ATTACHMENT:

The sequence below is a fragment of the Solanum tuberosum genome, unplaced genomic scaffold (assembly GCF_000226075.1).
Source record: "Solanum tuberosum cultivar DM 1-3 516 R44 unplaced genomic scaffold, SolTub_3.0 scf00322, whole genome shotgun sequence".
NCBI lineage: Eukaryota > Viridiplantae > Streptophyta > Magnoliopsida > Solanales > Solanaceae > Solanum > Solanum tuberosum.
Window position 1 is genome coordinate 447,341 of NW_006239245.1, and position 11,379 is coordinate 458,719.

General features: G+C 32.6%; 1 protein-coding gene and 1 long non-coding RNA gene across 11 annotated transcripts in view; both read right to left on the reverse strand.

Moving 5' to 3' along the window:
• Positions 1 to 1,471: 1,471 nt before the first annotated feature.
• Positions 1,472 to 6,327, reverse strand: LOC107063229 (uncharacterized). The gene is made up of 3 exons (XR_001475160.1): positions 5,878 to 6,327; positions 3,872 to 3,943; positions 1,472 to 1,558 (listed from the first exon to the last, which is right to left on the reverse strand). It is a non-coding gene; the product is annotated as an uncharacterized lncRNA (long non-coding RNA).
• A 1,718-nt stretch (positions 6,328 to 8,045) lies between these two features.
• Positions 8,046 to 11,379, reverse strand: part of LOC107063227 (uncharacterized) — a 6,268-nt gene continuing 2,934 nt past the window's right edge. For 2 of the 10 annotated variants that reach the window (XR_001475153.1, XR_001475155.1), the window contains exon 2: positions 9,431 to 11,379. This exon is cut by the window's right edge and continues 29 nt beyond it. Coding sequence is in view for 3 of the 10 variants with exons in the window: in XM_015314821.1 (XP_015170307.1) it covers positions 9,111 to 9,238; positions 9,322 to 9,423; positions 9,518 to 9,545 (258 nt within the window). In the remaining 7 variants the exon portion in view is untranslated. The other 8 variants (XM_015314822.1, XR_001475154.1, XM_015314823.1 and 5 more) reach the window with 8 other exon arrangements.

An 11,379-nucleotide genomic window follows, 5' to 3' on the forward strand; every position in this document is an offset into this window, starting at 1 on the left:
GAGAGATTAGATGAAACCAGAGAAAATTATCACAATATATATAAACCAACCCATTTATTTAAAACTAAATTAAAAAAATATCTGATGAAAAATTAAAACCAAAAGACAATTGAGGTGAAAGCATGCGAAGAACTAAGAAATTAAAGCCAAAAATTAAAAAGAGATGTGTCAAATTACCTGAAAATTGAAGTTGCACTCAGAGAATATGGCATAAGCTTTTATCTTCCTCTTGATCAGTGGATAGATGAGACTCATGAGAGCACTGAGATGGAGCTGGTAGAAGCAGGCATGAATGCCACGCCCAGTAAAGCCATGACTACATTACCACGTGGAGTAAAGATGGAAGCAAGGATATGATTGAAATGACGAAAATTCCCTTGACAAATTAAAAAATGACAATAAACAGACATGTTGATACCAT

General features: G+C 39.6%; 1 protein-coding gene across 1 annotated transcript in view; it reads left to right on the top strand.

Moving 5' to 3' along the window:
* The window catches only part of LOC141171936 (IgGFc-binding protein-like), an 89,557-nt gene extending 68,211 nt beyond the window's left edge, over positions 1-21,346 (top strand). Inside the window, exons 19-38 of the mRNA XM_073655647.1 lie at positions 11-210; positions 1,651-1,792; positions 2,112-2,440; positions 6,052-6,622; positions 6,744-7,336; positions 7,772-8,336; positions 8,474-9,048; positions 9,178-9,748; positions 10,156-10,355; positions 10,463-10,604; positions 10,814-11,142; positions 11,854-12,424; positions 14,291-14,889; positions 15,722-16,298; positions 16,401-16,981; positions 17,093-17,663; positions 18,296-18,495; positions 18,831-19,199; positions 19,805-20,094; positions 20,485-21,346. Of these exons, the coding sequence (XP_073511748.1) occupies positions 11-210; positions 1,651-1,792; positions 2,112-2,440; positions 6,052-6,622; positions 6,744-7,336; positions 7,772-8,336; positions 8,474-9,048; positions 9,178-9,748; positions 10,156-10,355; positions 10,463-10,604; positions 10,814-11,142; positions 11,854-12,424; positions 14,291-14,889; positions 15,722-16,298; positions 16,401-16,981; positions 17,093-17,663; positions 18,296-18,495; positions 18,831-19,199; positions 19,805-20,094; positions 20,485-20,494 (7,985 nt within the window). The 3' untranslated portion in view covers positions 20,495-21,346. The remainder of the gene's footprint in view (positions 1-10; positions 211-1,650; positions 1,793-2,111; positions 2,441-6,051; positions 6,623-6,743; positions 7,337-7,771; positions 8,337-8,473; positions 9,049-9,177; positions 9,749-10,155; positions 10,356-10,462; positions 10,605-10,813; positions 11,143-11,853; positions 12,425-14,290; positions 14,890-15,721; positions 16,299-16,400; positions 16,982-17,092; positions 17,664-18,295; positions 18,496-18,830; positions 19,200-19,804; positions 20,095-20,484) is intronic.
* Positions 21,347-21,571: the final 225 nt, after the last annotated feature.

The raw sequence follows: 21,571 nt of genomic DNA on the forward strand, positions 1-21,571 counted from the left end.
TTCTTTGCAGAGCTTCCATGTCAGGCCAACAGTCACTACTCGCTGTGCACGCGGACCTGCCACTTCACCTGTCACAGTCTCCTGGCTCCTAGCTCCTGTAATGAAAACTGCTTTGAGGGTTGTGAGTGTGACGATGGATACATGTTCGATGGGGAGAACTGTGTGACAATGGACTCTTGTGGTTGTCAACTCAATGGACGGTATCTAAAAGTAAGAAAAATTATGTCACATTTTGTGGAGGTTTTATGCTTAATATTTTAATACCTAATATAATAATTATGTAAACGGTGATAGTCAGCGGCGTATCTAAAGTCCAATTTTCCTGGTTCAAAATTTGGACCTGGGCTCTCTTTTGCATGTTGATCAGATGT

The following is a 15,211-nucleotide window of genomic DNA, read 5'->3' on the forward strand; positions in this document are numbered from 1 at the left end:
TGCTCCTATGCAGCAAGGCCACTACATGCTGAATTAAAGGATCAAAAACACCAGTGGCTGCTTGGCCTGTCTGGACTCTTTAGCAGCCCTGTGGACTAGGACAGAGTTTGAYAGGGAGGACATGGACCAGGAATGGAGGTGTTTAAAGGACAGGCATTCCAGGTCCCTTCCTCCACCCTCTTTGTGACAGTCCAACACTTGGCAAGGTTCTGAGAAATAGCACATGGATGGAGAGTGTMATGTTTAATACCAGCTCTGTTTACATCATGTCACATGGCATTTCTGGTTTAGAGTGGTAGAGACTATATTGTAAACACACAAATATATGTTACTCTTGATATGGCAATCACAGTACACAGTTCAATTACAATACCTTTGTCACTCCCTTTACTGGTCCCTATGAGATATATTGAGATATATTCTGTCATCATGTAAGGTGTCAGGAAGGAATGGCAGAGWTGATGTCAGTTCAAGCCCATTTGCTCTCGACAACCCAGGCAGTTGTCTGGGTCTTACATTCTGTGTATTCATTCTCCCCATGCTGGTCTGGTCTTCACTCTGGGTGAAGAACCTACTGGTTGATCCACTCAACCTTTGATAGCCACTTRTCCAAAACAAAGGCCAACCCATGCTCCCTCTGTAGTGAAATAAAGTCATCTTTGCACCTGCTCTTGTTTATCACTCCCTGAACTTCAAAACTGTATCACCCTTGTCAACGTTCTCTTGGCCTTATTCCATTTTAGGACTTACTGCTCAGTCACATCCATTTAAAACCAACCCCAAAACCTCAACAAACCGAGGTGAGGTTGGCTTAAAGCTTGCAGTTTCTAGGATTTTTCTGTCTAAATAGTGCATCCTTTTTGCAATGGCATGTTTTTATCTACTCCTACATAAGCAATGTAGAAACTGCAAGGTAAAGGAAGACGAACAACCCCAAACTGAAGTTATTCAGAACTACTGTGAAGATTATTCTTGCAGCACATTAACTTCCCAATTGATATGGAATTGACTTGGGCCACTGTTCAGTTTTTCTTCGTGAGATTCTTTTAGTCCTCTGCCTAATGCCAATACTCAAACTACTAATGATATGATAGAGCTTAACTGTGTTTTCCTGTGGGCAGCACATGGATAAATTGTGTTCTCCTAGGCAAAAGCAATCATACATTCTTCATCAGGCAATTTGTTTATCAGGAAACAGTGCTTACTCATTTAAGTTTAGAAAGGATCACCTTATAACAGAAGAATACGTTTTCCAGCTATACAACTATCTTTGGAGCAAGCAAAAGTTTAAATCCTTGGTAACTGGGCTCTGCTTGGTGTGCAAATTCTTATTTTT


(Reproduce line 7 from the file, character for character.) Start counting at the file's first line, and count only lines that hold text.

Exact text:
• Positions 1 to 1,471: 1,471 nt before the first annotated feature.